Tim Luscombe’s revival of The Green Bay Tree at the Jermyn Street Theatre offers history buffs a rare chance to see this groundbreaking and controversial play. Written by Mordaunt Shairp (great name) in 1933, the play is reported to be the first contemporary drama about homosexuality.
A love triangle between the older confirmed bachelor Mr Dulcimer and his unofficially adopted son Julian, whom he has moulded to be like himself yet who wishes to marry, isn’t presented explicitly. Instead, it is phrased as a battle of “luxury” against virtue. It’s clear enough what’s going on. There’s even a reference to men with painted faces on Piccadilly, once a notorious location for male prostitutes – and close to Jermyn Street. But, perhaps needless to say, this isn’t a positive portrayal of homosexuality so, while the play is interesting given its place in theatre history, it makes for distasteful viewing.
Luscombe’s direction is impeccable and his adaptation commendably unfussy. The set is minimal, so you miss seeing the “exquisite” room that’s supposed to reflect and condemn Dulcimer’s character. The use of modern furniture and a remote control is annoyingly incongruous in such a period piece. The Green Bay Tree is rooted in its time and place: its protagonist presented as predatory to a queasy extent and the psychology of the characters twisted by repression and class consciousness.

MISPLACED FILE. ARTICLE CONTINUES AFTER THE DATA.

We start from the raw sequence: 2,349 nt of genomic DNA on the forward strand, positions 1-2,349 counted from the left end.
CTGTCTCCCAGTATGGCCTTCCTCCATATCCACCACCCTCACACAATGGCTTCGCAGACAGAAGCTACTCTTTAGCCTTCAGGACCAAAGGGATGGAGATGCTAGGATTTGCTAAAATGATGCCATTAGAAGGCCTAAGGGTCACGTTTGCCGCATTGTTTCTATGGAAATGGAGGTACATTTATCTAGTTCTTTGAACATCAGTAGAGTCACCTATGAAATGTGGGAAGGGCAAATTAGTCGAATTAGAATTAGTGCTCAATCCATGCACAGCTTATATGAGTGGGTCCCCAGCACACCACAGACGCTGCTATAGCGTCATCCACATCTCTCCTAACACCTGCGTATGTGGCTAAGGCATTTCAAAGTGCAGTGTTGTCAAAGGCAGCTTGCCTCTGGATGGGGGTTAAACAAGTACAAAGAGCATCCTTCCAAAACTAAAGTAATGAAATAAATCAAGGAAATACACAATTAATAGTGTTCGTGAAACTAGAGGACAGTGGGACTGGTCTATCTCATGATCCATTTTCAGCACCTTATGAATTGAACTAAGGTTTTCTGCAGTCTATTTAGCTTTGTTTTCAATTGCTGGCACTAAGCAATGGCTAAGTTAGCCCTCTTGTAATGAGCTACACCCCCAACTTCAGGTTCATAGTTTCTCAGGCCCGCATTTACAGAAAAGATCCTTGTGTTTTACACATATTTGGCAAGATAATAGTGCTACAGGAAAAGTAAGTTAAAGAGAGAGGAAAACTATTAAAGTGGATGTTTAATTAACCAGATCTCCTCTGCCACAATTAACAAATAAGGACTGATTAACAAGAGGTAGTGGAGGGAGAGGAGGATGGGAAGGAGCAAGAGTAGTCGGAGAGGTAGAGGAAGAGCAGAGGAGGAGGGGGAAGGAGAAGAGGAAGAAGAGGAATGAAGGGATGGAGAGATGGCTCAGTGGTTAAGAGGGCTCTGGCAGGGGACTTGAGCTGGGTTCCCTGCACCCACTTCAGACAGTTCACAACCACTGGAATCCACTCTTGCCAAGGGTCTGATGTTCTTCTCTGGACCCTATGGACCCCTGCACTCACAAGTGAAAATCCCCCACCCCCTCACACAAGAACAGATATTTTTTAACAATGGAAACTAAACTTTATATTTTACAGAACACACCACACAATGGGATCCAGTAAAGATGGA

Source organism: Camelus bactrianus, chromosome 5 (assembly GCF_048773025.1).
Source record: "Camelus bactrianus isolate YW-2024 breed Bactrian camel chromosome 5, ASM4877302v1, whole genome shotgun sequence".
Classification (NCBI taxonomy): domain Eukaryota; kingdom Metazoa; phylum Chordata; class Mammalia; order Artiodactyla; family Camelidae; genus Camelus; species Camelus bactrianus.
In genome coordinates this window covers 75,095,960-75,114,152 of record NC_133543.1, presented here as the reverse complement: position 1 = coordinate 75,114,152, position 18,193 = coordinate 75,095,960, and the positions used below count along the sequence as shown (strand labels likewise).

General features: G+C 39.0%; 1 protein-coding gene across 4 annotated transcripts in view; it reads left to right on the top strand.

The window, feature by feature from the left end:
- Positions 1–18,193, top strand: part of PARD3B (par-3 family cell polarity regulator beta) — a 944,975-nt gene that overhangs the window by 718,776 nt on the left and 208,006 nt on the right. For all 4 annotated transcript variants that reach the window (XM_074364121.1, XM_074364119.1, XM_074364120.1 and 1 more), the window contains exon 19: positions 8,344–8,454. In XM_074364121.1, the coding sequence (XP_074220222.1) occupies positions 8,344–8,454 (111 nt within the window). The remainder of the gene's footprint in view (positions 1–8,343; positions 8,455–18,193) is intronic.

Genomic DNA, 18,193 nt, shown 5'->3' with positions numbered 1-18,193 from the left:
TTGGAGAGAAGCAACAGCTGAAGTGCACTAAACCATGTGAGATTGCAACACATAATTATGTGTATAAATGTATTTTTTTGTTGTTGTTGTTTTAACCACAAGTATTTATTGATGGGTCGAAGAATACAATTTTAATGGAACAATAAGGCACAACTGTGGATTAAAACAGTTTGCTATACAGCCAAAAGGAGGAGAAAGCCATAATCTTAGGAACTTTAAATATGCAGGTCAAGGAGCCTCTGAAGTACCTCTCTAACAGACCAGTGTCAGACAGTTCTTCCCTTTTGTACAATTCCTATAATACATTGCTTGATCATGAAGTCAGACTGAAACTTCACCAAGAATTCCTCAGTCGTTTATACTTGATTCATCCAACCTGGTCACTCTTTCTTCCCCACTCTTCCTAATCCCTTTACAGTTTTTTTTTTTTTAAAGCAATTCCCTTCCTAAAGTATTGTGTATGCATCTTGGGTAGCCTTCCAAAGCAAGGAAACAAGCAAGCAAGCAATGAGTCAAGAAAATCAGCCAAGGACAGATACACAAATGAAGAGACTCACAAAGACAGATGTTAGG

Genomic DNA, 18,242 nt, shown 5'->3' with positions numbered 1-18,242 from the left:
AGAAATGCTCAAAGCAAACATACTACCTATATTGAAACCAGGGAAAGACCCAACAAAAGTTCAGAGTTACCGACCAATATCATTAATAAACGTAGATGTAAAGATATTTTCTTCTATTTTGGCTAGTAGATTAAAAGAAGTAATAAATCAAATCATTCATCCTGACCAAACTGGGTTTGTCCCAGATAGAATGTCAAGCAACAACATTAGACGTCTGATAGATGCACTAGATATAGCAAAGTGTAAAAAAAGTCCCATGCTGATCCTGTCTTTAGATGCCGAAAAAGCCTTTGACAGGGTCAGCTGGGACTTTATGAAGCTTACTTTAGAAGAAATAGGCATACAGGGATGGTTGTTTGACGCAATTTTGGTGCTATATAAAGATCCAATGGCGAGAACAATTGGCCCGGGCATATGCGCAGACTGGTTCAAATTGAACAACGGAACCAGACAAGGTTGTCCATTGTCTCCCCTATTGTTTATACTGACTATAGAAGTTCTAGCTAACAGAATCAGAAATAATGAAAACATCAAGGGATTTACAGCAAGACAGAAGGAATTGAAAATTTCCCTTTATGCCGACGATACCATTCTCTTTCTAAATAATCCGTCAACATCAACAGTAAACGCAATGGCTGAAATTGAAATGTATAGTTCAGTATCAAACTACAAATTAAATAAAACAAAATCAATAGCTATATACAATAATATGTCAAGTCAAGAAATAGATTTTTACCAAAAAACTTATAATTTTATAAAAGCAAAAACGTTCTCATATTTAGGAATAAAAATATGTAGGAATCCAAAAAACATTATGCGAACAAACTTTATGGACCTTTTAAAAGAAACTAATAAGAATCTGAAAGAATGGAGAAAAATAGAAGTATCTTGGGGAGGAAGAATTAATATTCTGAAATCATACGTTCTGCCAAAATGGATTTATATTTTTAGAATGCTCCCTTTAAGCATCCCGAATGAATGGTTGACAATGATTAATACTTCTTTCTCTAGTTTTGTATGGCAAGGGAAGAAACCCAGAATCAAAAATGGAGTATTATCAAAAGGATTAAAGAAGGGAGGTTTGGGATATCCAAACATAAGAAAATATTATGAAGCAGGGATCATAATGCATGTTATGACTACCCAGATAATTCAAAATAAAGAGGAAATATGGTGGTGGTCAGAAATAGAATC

Richard Stirling is careful not to present Dulcimer as a victim and he has a good turn in catty lines that get a few laughs. But Stirling comes too close to making Dulcimer sympathetic; bear in mind the character paid a destitute drunkard to take away an 11-year-old boy. Poppy Drayton and Christopher Leveaux play the young lovers, fleshing out their roles well, but both their characters are annoying – one too prim, the other too weak willed.
The dilemma in The Green Bay Tree seems alien: money motivates Dulcimer and Julian’s relationship, so be it, but both are mercenary enough to admit that and the tension dissipates as a result. The angst presented – and there’s plenty of it – is performed with sincerity but the characters’ trauma seems so odd at times that it’s incomprehensible. Ultimately, the connection between homosexuality, narcissism and incest is so nasty that it overwhelms.
Until 21 December 2014
Photo by Roy Tan